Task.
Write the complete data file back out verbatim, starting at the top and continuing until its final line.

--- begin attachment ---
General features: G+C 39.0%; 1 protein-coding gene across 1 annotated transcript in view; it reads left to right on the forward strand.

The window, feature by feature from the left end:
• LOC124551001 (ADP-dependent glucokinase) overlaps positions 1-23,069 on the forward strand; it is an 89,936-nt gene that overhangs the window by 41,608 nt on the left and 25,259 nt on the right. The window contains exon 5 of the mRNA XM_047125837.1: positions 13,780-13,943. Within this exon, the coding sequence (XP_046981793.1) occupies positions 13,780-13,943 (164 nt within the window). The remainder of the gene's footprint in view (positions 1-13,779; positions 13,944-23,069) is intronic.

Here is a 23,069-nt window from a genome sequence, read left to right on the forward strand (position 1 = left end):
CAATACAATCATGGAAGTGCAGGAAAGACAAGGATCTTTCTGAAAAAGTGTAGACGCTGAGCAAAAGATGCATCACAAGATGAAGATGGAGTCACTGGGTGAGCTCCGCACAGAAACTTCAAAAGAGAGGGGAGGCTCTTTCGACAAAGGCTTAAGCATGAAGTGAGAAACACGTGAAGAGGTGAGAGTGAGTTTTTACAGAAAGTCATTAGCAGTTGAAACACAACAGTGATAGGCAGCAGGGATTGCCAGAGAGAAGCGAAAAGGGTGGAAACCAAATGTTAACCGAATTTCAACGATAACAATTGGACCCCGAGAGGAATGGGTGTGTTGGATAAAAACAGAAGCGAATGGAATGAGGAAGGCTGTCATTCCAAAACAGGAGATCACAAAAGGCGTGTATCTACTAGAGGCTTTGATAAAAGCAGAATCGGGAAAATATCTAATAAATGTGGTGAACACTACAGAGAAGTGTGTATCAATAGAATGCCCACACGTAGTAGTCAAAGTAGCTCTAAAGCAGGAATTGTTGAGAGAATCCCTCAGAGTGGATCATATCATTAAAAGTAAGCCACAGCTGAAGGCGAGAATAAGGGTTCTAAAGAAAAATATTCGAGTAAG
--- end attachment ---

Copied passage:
General features: G+C 39.0%; 1 protein-coding gene across 1 annotated transcript in view; it reads left to right on the forward strand.

The window, feature by feature from the left end:
• LOC124551001 (ADP-dependent glucokinase) overlaps positions 1-23,069 on the forward strand; it is an 89,936-nt gene that overhangs the window by 41,608 nt on the left and 25,259 nt on the right. The window contains exon 5 of the mRNA XM_047125837.1: positions 13,780-13,943. Within this exon, the coding sequence (XP_046981793.1) occupies positions 13,780-13,943 (164 nt within the window). The remainder of the gene's footprint in view (positions 1-13,779; positions 13,944-23,069) is intronic.

Here is a 23,069-nt window from a genome sequence, read left to right on the forward strand (position 1 = left end):
CAATACAATCATGGAAGTGCAGGAAAGACAAGGATCTTTCTGAAAAAGTGTAGACGCTGAGCAAAAGATGCATCACAAGATGAAGATGGAGTCACTGGGTGAGCTCCGCACAGAAACTTCAAAAGAGAGGGGAGGCTCTTTCGACAAAGGCTTAAGCATGAAGTGAGAAACACGTGAAGAGGTGAGAGTGAGTTTTTACAGAAAGTCATTAGCAGTTGAAACACAACAGTGATAGGCAGCAGGGATTGCCAGAGAGAAGCGAAAAGGGTGGAAACCAAATGTTAACCGAATTTCAACGATAACAATTGGACCCCGAGAGGAATGGGTGTGTTGGATAAAAACAGAAGCGAATGGAATGAGGAAGGCTGTCATTCCAAAACAGGAGATCACAAAAGGCGTGTATCTACTAGAGGCTTTGATAAAAGCAGAATCGGGAAAATATCTAATAAATGTGGTGAACACTACAGAGAAGTGTGTATCAATAGAATGCCCACACGTAGTAGTCAAAGTAGCTCTAAAGCAGGAATTGTTGAGAGAATCCCTCAGAGTGGATCATATCATTAAAAGTAAGCCACAGCTGAAGGCGAGAATAAGGGTTCTAAAGAAAAATATTCGAGTAAG